Eczema at work

Eczema at work: causes and solutions

Eczema at work

The most commonly affected professions

Some professionals are more likely to come into contact with products that may cause eczema either because they are irritants or contain allergens. Manual occupations are particularly affected.

Below is a list of the professions most commonly associated with work-related eczema:

  • Hairdressers
  • Healthcare personnel: hospital workers, nurses, dentists and dental staff
  • Construction workers
  • Cleaning personnel
  • Metal industry professionals
  • Food industry professionals: bakers, cooks
  • Florists, gardeners
  • Farmers
  • Veterinarians

What to do if you have work-related eczema

Identify what type of eczema you have

Contact eczema

Work-related eczema is a case of contact eczema. The skin often comes into contact with a substance and has an abnormal reaction. There are two possible scenarios:

  • allergic eczema triggered by dyes, industrial oils, plastic resins and adhesives, inks, paints, metals, plants, etc.
  • Irritant eczema associated with the repeated use of detergents, excess soap or degreasing agents, etc.

Protein contact dermatitis

Let’s focus on this common, but often over-looked, eczema which affects mainly food industry professionals and those who work with animals. Sensitizing proteins can originate from plants (vegetables, fruit, etc.), animals (meat, eggs, bovine amniotic fluid, etc.), or even fungi and enzymes. A few typical examples: a cook handling salmon, a baker using flour, a veterinarian helping to calve a cow, etc. Latex in rubber gloves may also cause this type of eczema.

Dermatitis is associated with both an immediate allergy (itching or urticaria) and a delayed reaction presenting as eczema within a few hours or days.

Atopic eczema

Atopic eczema can be triggered or aggravated by a professional activity that irritates the skin. What’s more, atopic eczema can be accompanied by a case of contact eczema. In fact, it should be noted that people with atopic eczema are at higher risk of developing work-related contact eczema. If you have atopic eczema, you should take this into consideration early on in your career orientation plans in order to avoid going into a high-risk profession only to have to quit later.

Medical follow-up

In the case of work-related contact eczema, your primary care physician or occupational physician will refer you to a dermato-allergologist to identify the substance responsible. This investigation involves asking you a number of questions about your work habits to help identify the allergen, in the case of allergic eczema, or irritant, if you have irritant eczema. The dermato-allergologist will then carry out a series of tests with the substances in question. They have access to the manufacturers’ product “ID cards” (Safety Data Sheet) to find out whether they contain common allergens. This information helps narrow down the tests.

With regard to treatment, cortisone cream (topical corticosteroids) is the standard treatment, as with all types of eczema. This is paired with a hydrating cream to repair the skin, along with avoidance of the triggering substance, of course! For more severe cases, other general treatments for eczema are available.

Hand eczema: the most common work-related eczema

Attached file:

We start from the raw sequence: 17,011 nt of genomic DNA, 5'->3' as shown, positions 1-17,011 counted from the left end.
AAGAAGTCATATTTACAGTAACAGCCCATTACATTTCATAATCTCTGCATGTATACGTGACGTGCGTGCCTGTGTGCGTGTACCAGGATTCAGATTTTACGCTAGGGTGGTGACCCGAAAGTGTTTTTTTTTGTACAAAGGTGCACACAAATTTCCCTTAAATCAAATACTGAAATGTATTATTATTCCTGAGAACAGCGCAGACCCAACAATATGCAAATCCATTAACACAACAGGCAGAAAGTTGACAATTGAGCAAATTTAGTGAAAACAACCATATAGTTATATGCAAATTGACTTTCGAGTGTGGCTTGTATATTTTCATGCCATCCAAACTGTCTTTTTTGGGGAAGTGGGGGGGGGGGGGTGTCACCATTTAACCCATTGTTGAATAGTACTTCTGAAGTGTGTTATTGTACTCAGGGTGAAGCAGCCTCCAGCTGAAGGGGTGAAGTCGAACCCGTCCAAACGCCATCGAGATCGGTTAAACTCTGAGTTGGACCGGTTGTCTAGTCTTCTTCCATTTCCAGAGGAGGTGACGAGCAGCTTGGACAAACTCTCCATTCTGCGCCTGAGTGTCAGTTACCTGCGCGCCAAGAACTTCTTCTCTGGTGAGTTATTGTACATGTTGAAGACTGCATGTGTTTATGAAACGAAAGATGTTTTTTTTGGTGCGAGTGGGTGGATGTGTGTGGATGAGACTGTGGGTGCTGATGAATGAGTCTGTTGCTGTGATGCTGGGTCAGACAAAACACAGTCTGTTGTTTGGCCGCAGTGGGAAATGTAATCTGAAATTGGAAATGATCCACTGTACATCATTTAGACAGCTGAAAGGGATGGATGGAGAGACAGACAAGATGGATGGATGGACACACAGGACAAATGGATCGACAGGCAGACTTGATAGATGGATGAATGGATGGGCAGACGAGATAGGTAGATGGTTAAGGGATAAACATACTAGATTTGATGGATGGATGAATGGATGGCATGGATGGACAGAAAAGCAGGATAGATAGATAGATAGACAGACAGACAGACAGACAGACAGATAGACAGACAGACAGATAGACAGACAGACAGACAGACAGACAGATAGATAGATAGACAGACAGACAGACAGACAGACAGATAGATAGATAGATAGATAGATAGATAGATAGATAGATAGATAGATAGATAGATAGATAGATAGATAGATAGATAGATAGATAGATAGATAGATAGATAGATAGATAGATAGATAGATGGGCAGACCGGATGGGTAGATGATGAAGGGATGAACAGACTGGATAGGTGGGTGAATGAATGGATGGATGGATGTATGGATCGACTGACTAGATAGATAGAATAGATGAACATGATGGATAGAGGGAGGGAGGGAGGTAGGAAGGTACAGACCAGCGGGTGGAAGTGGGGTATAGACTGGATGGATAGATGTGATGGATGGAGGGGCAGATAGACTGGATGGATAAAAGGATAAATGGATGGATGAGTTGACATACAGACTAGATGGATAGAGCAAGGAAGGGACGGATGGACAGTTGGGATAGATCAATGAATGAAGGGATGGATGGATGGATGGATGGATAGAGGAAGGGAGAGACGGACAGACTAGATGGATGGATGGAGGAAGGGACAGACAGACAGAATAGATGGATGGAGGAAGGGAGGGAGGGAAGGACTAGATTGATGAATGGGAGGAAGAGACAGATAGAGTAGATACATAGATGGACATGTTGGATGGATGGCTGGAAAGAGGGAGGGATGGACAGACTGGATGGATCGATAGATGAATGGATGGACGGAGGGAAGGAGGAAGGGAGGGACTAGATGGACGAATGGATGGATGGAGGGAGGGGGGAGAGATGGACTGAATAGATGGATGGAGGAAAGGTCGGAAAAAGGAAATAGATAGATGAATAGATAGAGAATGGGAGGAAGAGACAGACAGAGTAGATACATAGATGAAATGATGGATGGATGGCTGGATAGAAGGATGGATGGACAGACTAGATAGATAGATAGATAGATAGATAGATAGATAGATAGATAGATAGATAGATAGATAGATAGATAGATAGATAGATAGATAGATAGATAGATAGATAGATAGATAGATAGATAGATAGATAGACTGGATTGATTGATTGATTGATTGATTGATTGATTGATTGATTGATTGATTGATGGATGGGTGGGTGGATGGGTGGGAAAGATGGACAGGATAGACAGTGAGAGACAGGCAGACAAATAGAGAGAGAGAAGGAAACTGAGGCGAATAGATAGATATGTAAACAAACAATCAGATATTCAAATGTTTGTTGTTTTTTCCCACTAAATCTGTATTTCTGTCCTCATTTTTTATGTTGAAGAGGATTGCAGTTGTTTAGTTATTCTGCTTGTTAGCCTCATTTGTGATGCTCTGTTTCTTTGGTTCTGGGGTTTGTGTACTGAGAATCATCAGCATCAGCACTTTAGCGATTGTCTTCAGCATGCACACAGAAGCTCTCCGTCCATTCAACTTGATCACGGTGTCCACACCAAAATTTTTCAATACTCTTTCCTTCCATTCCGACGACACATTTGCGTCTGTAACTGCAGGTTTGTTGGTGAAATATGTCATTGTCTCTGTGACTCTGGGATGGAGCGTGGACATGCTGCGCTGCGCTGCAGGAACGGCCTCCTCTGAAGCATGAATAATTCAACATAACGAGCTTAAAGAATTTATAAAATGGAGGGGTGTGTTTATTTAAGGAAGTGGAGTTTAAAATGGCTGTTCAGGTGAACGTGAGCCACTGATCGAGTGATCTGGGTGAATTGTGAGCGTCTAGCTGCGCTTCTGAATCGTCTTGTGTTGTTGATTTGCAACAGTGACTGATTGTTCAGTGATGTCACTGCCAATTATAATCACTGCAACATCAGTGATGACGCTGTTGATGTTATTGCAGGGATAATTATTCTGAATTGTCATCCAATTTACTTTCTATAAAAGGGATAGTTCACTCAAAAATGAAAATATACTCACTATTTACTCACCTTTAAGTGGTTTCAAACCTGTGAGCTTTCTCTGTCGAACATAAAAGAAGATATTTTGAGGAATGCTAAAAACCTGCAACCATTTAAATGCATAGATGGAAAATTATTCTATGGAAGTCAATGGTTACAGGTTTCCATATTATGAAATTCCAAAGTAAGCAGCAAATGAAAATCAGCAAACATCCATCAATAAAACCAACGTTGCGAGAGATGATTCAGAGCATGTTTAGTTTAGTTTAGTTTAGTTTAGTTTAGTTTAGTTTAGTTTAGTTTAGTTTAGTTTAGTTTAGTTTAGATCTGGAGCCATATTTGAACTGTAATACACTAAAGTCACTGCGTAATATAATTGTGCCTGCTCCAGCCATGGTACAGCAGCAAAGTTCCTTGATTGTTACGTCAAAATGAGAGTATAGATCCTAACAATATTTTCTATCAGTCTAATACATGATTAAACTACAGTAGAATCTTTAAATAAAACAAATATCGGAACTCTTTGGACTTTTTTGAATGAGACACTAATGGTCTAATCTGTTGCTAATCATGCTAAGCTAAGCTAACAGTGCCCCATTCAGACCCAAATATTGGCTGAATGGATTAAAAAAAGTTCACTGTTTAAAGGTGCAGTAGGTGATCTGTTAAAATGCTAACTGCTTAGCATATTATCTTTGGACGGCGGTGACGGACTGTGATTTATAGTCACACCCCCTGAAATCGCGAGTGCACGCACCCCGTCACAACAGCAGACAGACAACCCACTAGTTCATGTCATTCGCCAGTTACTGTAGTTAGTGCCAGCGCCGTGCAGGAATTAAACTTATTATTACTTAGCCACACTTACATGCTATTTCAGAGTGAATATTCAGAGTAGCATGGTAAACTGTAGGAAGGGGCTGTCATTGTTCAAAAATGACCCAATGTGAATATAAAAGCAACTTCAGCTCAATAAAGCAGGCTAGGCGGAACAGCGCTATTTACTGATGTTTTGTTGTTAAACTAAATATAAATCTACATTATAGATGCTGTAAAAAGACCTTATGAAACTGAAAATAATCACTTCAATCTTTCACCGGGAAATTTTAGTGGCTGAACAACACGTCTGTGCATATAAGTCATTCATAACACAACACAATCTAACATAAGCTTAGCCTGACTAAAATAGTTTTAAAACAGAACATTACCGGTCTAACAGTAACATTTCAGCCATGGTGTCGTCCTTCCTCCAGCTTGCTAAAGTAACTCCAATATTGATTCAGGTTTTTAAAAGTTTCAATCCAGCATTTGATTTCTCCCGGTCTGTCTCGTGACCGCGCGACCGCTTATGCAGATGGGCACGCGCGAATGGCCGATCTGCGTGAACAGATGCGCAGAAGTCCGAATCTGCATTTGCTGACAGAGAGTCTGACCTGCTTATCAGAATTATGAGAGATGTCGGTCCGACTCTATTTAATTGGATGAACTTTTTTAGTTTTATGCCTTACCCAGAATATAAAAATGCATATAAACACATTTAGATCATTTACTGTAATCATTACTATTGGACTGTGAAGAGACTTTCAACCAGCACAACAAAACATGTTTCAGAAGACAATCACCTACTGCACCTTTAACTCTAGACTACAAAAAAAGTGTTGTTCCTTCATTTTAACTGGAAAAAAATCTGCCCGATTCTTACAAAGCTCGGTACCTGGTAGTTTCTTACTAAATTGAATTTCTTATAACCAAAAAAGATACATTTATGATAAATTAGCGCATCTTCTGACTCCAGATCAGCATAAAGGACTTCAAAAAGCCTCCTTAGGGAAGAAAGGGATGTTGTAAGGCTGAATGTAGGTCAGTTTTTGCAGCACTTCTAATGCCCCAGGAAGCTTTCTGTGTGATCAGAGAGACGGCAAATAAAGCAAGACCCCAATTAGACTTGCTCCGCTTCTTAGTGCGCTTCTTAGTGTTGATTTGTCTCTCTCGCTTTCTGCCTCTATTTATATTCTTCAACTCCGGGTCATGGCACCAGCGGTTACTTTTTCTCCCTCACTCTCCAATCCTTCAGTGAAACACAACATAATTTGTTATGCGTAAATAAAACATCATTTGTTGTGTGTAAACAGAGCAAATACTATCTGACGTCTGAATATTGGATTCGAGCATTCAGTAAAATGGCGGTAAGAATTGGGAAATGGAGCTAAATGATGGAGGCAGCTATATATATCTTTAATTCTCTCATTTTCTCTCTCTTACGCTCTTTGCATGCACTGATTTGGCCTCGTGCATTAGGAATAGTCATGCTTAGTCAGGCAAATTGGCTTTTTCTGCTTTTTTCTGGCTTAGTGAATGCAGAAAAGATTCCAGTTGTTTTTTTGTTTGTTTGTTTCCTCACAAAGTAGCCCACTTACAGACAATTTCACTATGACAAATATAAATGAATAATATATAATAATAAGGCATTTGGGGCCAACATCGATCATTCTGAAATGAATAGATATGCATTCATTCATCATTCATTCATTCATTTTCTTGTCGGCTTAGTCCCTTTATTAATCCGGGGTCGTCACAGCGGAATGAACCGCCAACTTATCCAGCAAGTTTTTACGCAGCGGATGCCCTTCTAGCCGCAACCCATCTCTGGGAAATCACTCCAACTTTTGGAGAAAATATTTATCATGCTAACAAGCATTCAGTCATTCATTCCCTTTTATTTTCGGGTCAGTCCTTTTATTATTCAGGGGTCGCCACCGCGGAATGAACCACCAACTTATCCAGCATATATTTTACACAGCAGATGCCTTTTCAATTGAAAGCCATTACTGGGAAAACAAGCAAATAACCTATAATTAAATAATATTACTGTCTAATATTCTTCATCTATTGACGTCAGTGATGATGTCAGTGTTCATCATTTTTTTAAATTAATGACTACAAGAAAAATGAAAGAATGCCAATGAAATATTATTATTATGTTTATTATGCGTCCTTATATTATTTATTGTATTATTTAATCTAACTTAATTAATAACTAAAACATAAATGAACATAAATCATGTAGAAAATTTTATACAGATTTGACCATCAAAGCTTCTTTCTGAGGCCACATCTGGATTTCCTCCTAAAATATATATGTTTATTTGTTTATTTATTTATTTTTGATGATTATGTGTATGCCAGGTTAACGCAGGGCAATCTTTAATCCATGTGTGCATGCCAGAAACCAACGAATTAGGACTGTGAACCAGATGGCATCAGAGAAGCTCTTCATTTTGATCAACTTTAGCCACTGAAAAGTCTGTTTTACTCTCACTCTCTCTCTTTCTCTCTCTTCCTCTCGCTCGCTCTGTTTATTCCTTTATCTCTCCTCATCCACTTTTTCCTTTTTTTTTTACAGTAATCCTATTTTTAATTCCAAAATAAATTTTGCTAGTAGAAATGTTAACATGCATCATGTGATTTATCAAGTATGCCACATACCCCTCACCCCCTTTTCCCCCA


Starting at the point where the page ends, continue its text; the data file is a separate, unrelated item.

An especially painful type of eczema

If you have hand eczema, it is likely related to your job, as half of all cases are. A veterinarian who has an allergic reaction to the cow’s amniotic fluid, a hairdresser who reacts to hair dyes, or a dishwasher in a restaurant who suffers from irritant eczema due to spending hours at the sink... Hand eczema can be especially painful and debilitating, since we use our hands so often. This type of eczema tends to persist and become chronic or even severe.

The solution: gloves

Be sure to protect your hands, and not just on the job. For all manual tasks, such as washing dishes or peeling vegetables, wear gloves to prevent triggering or aggravating eczema.

The type of gloves depends on the task. Another great tip: check the permeation rate of solvents/chemical ingredients on the Shield Scientific website.

Change your gloves regularly. Used gloves become porous and may provide ineffective protection. Also, avoid wearing them too long to prevent the skin underneath from becoming too moist. Change your gloves every 20 to 30 minutes. In case of severe eczema, try wearing cotton gloves under the plastic or rubber gloves.

Professional impact

Occupational disease and coverage

Work-related eczema can result in repeated absences from work or frequent requests for special provisions, making it a potential bone of contention with employers.

Know your rights; you have more than you may think. In some cases, you may even qualify for a recognition of disabled workers (Reconnaissance de Qualification en Travailleur Handicapé - RQTH) or recognition of an occupational disease (Table 65 of the French general health insurance scheme and Table 44 of the French agricultural scheme).

Solutions before a career change

In the most severe and chronic cases, professional reorientation may be recommended and may even be supported with a training program.

But not every case of work-related eczema necessarily requires a career change. This can often be avoided by implementing a few solutions, such as adapting your workstation, or by taking precautions like wearing gloves.

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